Whilst modern solid state supplies mostly have all their stored energy the "other side" of rectifiers - so that the energy cannot easily find its way back to the input terminals - other equipment may not be so forgiving and your idea is going to increase the risk of damage in general. If you did short out something that had a lot of energy stored, say magnetic energy, shorting it out could do a lot of damage as the designer may not have allowed for this.
The best thing to have if you are worried about irregular supplies is a UPS and a good transient arrest system close to the where the supply enters the property - with a really, really good earth connection. Both are relatively inexpensive, compared to the cost of the equipment they are usually protecting..
--

Sue




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I'm not sure just what you hope to accomplish by shorting the power supply ac inputs together. better choice would be to open both the hot and neutral line to the computer. however, it is still possible lightning could find its way to your computer on the ground pin (but not especially likely).
best bet if it worries you is to unplug the power strip. but be aware that shutting off the power to your computer everyday probably does more damage than any transients on the whole.
the chance of the power distribution system doing this again is pretty remote. I would not take any action at all. if you feel you must do something, have a qualified electrician install a whole house suppressor at the service point. while it seems simple, its not a trivial thing to do. many electricians may not understand doing it right.

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Check with the utility they may be paying for the damage.

Grounding of the neutral any other place than the incoming service is a violation of the NEC.
It would be easy to do because they are controlled

Surge protection can help. There are 3 zones of protection for surge devices. Utility, service and point of use. You need 2 of the 3 to be effective. I have a whole house surge protection device on my home and surge protectors at each device that I want to protect. Coordination of the let through voltages will protect most electronic equipment. There is always an active UPS system to protect the investment.
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SQLit wrote:

I wouldn't be grounding the wiring systems neutral. I would only be grounding all of the conductors into the power supplies of the devices that are plugged into the surge protector power tap. That would not create any connection between the Grounding Electrode Conductor and the grounded current carrying conductor (neutral). -- Tom H
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I think that would still shunt the line circuit of the power supply. I am not sure what effect that would have on the computers circuitry. perhaps none, could be leakage from capacitors discharging through the shunt or maybe the diodes would prevent them from discharging every time you shut the circuit off with conductors bunched up that way.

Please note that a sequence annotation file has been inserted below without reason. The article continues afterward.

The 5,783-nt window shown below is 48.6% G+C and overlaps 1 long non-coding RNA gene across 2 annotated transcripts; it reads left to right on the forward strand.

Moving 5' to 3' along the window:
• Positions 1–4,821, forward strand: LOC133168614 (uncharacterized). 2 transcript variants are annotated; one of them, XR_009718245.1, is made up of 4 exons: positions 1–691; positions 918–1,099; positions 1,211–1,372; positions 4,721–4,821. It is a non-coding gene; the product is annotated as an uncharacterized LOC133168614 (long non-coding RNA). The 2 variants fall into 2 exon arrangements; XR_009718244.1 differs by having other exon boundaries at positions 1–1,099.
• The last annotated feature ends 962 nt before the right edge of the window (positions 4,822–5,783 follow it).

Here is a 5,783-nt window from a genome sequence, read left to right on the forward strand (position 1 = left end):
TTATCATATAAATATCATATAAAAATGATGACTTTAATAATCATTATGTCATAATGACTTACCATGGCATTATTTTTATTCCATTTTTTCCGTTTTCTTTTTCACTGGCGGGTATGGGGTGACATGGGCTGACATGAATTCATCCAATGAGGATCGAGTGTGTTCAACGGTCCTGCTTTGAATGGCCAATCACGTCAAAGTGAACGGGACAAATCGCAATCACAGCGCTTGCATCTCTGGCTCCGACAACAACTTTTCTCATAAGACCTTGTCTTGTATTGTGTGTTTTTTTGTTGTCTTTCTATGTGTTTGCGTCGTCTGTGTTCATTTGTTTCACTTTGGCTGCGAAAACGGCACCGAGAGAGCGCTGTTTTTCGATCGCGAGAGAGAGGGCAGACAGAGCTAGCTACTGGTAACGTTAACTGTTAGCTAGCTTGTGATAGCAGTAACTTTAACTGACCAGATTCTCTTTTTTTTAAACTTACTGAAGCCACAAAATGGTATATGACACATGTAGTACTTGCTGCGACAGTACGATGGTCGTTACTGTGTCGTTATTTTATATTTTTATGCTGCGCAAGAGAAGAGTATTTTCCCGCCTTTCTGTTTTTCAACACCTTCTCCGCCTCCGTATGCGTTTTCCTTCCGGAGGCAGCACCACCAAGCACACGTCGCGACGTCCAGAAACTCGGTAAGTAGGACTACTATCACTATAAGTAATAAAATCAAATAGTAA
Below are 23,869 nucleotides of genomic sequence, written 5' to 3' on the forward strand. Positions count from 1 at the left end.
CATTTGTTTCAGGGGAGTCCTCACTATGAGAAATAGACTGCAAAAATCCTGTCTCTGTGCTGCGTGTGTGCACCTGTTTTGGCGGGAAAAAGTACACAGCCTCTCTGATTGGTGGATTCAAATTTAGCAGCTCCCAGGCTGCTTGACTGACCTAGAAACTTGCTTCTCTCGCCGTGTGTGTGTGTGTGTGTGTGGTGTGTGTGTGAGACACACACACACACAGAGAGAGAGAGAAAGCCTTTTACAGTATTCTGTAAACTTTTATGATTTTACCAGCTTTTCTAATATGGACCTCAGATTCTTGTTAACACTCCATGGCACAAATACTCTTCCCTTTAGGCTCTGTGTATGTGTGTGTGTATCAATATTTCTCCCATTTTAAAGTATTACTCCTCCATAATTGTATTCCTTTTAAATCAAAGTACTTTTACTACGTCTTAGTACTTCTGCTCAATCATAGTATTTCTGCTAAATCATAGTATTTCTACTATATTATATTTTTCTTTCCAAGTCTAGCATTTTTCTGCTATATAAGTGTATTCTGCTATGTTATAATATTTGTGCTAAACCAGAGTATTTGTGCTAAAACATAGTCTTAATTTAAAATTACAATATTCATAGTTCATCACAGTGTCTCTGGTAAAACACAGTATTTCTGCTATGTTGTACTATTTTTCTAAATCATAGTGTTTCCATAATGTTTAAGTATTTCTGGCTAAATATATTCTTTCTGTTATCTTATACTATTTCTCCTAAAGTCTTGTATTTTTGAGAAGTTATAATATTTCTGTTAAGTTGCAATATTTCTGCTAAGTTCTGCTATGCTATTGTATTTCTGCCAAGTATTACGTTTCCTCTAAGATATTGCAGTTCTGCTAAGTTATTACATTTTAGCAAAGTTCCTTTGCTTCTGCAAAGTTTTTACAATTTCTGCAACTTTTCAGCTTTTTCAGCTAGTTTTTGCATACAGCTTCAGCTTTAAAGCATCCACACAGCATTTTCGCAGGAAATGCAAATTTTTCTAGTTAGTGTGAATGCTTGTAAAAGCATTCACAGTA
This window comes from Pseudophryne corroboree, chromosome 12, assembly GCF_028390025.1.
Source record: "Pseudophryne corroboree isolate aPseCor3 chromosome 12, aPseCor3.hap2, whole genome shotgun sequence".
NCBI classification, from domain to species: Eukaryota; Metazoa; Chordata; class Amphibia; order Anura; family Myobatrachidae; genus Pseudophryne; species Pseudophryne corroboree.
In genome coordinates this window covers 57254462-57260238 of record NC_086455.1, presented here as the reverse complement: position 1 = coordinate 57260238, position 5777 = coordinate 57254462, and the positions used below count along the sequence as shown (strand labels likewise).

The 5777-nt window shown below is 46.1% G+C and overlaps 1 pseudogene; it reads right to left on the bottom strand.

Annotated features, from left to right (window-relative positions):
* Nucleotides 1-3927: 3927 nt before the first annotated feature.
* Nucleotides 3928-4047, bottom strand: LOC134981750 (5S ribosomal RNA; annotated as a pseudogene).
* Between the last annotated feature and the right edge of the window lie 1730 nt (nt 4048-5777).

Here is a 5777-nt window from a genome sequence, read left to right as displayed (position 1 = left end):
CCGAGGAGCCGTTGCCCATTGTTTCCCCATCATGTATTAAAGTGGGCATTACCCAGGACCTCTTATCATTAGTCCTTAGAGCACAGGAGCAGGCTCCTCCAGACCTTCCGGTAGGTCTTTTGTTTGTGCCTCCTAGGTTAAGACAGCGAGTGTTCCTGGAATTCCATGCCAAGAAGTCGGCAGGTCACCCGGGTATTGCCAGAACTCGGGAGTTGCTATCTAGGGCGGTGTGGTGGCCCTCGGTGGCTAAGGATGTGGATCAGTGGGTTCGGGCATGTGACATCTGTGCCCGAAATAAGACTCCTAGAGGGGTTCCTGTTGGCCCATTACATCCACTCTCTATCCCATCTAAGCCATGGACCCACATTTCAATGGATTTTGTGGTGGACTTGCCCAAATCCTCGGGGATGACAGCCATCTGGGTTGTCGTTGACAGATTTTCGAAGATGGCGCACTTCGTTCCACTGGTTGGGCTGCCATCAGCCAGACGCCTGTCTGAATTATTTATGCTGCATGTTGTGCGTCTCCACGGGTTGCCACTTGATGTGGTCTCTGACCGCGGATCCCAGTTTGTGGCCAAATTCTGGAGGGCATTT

I wouldn't shunt them like that, in an case. It's your equipment do what you feel is safest & best to protect it.
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as far as i know; doing this is like shunting a capacitor to ground, you wil only discharge any inline caps and no damage should occur., considering you have true ground and not some other source that may produce a voltage on your grounded side when switching the equipment over.
something like shunting the plug with a screwdriver, needless to say, since lots of electronic circuitry is involved, some caps may still retain their charge but should eventually trickle off harmlessly. but why? Just isolate them OFF from everything and be done with it.
NOTE* I'd probably just transfer the neutral side of the equipment with the switch to grnd to protect it from static & leave the hot side dead & isolated open.
ever wonder why they use shunt proof boots on the plugs.
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Roy Q.T. wrote:

Roy Thank you for making an attempt to answer the original question.
If I transfer just the neutral conductor of the power supply to ground and leave the hot lead isolated will the potential difference between them cause the damage I'm trying to avoid?
I'm inclined to transfer both or neither. In either case I'm planning to use the unused pole of the double pole switch to switch the neutral with the hot either from the supply cord conductors to ground or from the supply cord conductors to open. -- Tom H
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I would just totally isolate the equipment from anything (circuit/outlet) leading back to the electrical system of your home or office.,
The idea of grounding it electrically when not in use seems sophisticated but unnecesary.those capacitors could keep certain start up circuits or memory chips active, shunting them too often with that type of switching might shorten the computers life.
since you have the option to reconfigure the wires at the switch for the off position, given the nature of your motives and the history of spikes or electrical mishaps in your vicinity, you should just leave your equipment totaly isolated from the circuit, the equipment ground from the box also.
leaving the equipment plugged in but shut off by the switch (both poles) will still leave you with the equipment ground or third prong safety, which is all you need., it's not likely lightening or anything will find it's way to harm your computers through there., so don't shunt to open leads of the switch to anything.,
If you like wire in a different ciruit to those leads with a plot light or led indicating on/off power condition at the receptacle.
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Roy Q.T. wrote:

The pilot light is already built in to the surge protectors housing.
I think I'll just connect the neutral conductor of the surge protector to the other pole of the existing double pole switch and call it even. -- Tom H